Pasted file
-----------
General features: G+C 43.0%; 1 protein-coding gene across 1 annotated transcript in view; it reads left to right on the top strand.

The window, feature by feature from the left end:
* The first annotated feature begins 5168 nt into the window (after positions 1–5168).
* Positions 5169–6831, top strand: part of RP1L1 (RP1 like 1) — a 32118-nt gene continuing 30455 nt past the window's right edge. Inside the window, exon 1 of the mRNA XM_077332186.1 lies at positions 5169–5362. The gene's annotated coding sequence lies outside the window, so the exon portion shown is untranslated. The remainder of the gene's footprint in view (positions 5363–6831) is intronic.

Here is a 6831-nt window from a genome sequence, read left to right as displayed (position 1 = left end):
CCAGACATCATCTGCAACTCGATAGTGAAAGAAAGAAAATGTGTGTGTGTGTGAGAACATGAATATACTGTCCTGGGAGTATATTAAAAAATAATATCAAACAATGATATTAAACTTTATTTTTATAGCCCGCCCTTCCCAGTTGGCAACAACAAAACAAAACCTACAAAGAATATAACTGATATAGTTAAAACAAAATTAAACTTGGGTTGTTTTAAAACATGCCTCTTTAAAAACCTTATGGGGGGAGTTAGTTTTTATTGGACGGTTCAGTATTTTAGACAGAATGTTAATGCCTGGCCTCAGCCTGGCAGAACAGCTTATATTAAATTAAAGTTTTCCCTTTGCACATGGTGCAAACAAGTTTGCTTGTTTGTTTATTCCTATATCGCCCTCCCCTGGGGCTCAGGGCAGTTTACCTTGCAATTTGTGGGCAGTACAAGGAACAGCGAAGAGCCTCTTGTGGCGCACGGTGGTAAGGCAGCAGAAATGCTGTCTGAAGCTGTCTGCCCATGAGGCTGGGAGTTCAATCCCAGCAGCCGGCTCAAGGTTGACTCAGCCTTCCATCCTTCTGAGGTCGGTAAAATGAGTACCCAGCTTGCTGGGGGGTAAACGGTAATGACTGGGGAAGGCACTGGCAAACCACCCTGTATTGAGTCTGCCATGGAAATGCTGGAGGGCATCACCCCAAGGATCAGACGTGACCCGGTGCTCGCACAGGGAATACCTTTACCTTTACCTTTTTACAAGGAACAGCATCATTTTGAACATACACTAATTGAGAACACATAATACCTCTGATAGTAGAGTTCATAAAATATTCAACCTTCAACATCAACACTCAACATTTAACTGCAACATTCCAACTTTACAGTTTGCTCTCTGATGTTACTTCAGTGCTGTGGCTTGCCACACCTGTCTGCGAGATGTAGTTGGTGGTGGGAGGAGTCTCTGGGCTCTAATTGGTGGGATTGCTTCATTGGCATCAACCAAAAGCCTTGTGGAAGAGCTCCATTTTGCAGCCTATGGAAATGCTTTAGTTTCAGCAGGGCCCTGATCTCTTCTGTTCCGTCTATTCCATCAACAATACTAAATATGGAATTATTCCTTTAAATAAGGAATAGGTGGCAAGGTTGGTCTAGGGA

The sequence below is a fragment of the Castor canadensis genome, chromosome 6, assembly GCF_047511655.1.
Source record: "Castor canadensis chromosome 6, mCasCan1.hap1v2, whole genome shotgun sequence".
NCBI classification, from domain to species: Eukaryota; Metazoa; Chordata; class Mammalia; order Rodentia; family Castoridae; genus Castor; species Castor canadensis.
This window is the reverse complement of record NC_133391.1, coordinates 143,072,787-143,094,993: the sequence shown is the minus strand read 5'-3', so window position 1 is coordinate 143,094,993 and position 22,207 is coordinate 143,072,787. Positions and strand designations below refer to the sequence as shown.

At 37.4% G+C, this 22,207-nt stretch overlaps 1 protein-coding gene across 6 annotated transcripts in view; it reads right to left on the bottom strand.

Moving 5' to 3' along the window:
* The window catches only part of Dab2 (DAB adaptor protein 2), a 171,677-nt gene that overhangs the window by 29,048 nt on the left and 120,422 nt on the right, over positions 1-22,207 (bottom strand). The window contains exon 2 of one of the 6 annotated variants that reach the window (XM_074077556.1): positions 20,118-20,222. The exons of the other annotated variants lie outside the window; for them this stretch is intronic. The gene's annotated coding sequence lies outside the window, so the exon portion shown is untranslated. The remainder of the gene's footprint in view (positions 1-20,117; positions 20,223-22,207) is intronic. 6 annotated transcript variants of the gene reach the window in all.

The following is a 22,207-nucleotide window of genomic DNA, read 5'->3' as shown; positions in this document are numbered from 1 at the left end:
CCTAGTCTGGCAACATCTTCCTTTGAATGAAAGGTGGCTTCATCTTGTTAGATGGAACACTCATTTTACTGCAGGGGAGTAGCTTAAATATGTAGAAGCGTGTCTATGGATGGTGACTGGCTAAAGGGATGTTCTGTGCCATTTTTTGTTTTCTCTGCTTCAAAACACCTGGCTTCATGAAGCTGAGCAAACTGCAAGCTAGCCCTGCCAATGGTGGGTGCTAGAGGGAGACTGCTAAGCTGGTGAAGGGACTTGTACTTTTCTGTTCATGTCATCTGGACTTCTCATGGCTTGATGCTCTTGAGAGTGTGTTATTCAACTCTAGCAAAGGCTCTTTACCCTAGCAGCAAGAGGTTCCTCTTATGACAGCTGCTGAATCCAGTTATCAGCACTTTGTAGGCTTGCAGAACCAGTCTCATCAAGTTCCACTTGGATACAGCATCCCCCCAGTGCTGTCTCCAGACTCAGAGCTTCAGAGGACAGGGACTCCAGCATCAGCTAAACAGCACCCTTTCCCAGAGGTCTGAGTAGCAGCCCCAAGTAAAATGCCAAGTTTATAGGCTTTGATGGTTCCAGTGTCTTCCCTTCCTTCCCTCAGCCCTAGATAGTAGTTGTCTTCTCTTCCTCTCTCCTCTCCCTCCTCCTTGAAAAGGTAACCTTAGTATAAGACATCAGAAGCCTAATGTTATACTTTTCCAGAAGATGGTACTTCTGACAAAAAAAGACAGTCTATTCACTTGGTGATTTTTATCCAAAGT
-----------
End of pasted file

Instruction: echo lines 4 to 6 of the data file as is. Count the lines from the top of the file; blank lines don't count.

* Positions 5169–6831, top strand: part of RP1L1 (RP1 like 1) — a 32118-nt gene continuing 30455 nt past the window's right edge. Inside the window, exon 1 of the mRNA XM_077332186.1 lies at positions 5169–5362. The gene's annotated coding sequence lies outside the window, so the exon portion shown is untranslated. The remainder of the gene's footprint in view (positions 5363–6831) is intronic.

Here is a 6831-nt window from a genome sequence, read left to right as displayed (position 1 = left end):
CCAGACATCATCTGCAACTCGATAGTGAAAGAAAGAAAATGTGTGTGTGTGTGAGAACATGAATATACTGTCCTGGGAGTATATTAAAAAATAATATCAAACAATGATATTAAACTTTATTTTTATAGCCCGCCCTTCCCAGTTGGCAACAACAAAACAAAACCTACAAAGAATATAACTGATATAGTTAAAACAAAATTAAACTTGGGTTGTTTTAAAACATGCCTCTTTAAAAACCTTATGGGGGGAGTTAGTTTTTATTGGACGGTTCAGTATTTTAGACAGAATGTTAATGCCTGGCCTCAGCCTGGCAGAACAGCTTATATTAAATTAAAGTTTTCCCTTTGCACATGGTGCAAACAAGTTTGCTTGTTTGTTTATTCCTATATCGCCCTCCCCTGGGGCTCAGGGCAGTTTACCTTGCAATTTGTGGGCAGTACAAGGAACAGCGAAGAGCCTCTTGTGGCGCACGGTGGTAAGGCAGCAGAAATGCTGTCTGAAGCTGTCTGCCCATGAGGCTGGGAGTTCAATCCCAGCAGCCGGCTCAAGGTTGACTCAGCCTTCCATCCTTCTGAGGTCGGTAAAATGAGTACCCAGCTTGCTGGGGGGTAAACGGTAATGACTGGGGAAGGCACTGGCAAACCACCCTGTATTGAGTCTGCCATGGAAATGCTGGAGGGCATCACCCCAAGGATCAGACGTGACCCGGTGCTCGCACAGGGAATACCTTTACCTTTACCTTTTTACAAGGAACAGCATCATTTTGAACATACACTAATTGAGAACACATAATACCTCTGATAGTAGAGTTCATAAAATATTCAACCTTCAACATCAACACTCAACATTTAACTGCAACATTCCAACTTTACAGTTTGCTCTCTGATGTTACTTCAGTGCTGTGGCTTGCCACACCTGTCTGCGAGATGTAGTTGGTGGTGGGAGGAGTCTCTGGGCTCTAATTGGTGGGATTGCTTCATTGGCATCAACCAAAAGCCTTGTGGAAGAGCTCCATTTTGCAGCCTATGGAAATGCTTTAGTTTCAGCAGGGCCCTGATCTCTTCTGTTCCGTCTATTCCATCAACAATACTAAATATGGAATTATTCCTTTAAATAAGGAATAGGTGGCAAGGTTGGTCTAGGGA